SEPTEMBER 11, 2017
Media Contact: Swathi Sekhar, 416-885-8534
Recently reunited family calls on government to stop father’s deportation
Toronto, September 11, 2017 — With back-to-school season in full swing, a recently reunited Oakville family is calling on the Federal government to stay their father’s deportation order. Olukunle Adetunji, a Nigerian man detained for almost a year in maximum security immigration prisons without charge, is facing removal from Canada and permanent separation from his three children after Canada Border Services Agency rushed through a deportation order despite Adetunji having a pending application for permanent residence in Canada.
“The federal government thinks it can silence us with these bullying tactics,” said Olukunle’s wife Kimora outside of the Federal Court Monday, where an appeal for the deportation to be stayed is set to be heard.
“They took my children’s father away once. My kids had no idea where their father was for 10 months. Now, after we’ve finally been reunited, the government is trying to intimidate us and split us up again.”
Just recently in July 2017, Olukunle was finally reunited with his children, after spending most of 2017 detained in immigration facilities across Ontario. His wife Kimora and their three children are all Canadian citizens; and now they again face the cruel prospect of being permanently separated from their father and husband.
“Just a few weeks ago, I was overjoyed at the chance to reunite with my family and get on with my life. Now I’m being asked to leave my family, all of whom are Canadian citizens and call this place home,” said Adetunji, who was released on bail in July.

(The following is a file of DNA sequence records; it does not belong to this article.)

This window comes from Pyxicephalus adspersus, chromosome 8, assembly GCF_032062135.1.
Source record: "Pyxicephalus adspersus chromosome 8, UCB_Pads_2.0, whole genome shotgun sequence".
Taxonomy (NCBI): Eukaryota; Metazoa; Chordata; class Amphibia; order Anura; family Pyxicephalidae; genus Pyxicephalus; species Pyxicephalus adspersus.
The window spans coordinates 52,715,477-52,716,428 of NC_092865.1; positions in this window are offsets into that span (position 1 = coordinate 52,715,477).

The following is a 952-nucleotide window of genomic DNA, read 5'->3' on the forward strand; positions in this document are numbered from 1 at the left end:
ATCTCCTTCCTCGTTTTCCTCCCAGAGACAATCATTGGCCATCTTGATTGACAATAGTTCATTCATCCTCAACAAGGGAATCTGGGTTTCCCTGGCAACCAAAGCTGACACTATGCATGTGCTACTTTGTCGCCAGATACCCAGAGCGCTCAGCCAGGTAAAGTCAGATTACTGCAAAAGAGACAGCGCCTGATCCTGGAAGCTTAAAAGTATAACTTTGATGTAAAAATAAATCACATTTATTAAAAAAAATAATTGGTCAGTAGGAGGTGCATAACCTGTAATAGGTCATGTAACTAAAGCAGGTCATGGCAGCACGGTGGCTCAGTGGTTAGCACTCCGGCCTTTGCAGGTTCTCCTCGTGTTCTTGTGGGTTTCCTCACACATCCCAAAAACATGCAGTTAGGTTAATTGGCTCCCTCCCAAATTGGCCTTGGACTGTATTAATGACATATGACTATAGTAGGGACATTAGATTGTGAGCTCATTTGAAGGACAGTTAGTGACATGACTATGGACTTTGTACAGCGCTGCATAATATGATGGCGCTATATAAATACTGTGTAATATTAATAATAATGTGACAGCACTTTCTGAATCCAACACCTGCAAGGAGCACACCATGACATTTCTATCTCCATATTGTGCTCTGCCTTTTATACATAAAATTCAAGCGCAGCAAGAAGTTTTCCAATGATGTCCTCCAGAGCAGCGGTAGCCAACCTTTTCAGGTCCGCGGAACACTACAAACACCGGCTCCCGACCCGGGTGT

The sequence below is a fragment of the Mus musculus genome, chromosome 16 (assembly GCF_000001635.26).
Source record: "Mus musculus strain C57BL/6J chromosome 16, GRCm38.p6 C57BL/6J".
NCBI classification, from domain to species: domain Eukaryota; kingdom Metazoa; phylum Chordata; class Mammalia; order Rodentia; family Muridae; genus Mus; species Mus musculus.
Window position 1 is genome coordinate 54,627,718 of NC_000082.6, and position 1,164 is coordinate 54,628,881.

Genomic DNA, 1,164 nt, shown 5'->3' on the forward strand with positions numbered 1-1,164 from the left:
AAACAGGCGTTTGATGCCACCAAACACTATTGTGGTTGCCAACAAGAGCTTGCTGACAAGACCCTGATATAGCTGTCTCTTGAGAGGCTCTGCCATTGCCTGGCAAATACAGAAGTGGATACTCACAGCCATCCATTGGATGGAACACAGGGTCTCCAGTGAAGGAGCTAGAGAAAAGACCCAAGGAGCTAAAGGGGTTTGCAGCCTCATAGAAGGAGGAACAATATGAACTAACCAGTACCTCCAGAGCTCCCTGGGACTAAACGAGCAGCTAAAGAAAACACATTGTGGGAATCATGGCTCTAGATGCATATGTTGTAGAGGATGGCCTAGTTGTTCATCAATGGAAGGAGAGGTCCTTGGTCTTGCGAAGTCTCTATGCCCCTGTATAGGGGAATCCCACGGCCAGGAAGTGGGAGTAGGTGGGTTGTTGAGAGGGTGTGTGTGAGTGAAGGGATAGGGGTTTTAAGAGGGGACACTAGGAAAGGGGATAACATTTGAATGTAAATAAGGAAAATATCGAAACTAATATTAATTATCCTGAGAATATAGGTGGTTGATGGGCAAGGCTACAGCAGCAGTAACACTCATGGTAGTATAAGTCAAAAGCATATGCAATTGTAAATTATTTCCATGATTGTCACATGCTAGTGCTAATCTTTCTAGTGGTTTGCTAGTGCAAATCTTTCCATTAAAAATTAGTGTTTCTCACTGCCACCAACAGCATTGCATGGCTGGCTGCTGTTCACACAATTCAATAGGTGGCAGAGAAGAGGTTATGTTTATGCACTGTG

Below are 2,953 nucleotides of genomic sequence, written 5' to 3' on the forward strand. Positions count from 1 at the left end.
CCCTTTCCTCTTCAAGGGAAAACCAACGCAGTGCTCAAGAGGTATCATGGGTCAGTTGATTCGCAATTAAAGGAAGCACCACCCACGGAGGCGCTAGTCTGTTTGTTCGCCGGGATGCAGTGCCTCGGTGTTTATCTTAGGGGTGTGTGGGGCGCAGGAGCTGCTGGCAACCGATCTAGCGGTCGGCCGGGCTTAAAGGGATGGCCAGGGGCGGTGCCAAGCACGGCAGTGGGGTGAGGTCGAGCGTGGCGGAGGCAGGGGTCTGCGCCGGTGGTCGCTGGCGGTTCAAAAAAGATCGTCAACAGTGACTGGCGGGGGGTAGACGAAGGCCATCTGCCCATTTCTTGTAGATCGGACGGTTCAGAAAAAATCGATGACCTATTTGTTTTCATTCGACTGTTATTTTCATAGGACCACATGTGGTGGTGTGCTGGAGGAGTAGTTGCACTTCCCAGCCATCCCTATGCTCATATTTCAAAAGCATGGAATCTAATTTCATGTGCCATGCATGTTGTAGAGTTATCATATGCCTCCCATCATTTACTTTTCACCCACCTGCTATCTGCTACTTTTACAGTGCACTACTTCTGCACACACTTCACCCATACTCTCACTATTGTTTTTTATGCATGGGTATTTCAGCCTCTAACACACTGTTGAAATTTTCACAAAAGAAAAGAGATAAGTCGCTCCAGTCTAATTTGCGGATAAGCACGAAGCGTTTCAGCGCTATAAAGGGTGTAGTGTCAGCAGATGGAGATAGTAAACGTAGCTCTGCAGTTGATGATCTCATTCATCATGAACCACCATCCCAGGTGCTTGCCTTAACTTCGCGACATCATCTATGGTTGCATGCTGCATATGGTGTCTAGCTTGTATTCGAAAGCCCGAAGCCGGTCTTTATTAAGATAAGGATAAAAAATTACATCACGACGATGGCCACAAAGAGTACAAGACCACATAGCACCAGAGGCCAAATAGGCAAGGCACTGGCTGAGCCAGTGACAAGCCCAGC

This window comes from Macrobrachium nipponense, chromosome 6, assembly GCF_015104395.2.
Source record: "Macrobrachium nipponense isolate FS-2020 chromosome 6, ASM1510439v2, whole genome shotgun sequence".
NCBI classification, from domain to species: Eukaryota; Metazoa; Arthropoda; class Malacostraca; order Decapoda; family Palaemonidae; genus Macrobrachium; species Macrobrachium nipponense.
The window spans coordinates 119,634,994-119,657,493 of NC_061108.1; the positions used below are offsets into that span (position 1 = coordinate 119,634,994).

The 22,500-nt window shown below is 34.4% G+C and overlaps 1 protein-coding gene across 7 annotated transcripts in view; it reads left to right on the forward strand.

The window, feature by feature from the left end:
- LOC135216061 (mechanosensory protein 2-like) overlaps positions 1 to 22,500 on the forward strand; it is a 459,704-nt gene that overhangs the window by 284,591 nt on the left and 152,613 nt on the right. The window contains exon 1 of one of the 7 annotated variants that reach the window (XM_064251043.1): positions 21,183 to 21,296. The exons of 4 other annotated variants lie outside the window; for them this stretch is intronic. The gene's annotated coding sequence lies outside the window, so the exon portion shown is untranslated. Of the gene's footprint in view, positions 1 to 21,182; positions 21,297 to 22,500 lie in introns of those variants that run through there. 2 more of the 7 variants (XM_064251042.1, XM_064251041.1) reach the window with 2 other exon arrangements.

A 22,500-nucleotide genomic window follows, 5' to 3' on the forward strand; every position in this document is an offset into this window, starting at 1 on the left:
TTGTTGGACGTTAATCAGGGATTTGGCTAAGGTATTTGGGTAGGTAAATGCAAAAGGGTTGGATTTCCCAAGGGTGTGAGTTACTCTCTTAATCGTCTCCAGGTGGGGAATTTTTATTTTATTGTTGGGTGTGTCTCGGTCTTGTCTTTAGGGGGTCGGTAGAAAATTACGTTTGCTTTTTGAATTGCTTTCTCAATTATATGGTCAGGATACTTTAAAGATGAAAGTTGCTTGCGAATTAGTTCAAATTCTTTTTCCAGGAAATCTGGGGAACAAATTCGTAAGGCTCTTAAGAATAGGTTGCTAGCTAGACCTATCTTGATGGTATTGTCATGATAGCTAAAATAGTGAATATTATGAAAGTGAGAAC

“I came to Canada because I needed to be with my family, to be with my wife and my children. Now, all I ask is to stay.”
This rush deportation order comes on the heels of several rulings from judges that has put the “Kafkaesque” federal regime of indefinite immigration detention under increased public scrutiny. Most recently, a Superior Court justice released Ricardo Scotland, an immigration detainee with no criminal record who had been held in a maximum security prison for 10 months.
The federal government also faced a historic Charter challenge to its practice of long-term imprisonment of detainees in May, in Brown vs. Canada (Citizenship and Immigration), where Kimora addressed an impassioned crowd at the court to advocate for the rights of detainees. The End Immigration Detention Network, a watchdog opposed to immigration detention, and a party in the Charter challenge, is pushing for the end of indefinite detention, and the introduction of a 90-day limit for immigration detainees.
“CBSA has taken this family for a ride and now want to split them up for good,” said Dilani Mohan, who is representing the family at Federal Court.
“Their permanent residence application is in process and as Olukunle’s children start school for a new year, it is imperative that the family be allowed to stay together in Canada.”
In August, the United Nations Committee on the Elimination of Racial Discrimination (CERD) called on Canada to establish “a legal time limit on the detention of migrants”, immediately abolish the practice of the detention of minors, and ensure that immigration detention is only undertaken as a last resort.
Counsel for Adetunji was informed by CBSA in May that no removal would be executed until the application for humanitarian and compassionate leave was decided. Adetunji was released on bail on July 19th, 2017 as pressure mounted after a number of other immigration detainees had successfully argued their detention was unlawful under ‘habeas corpus.’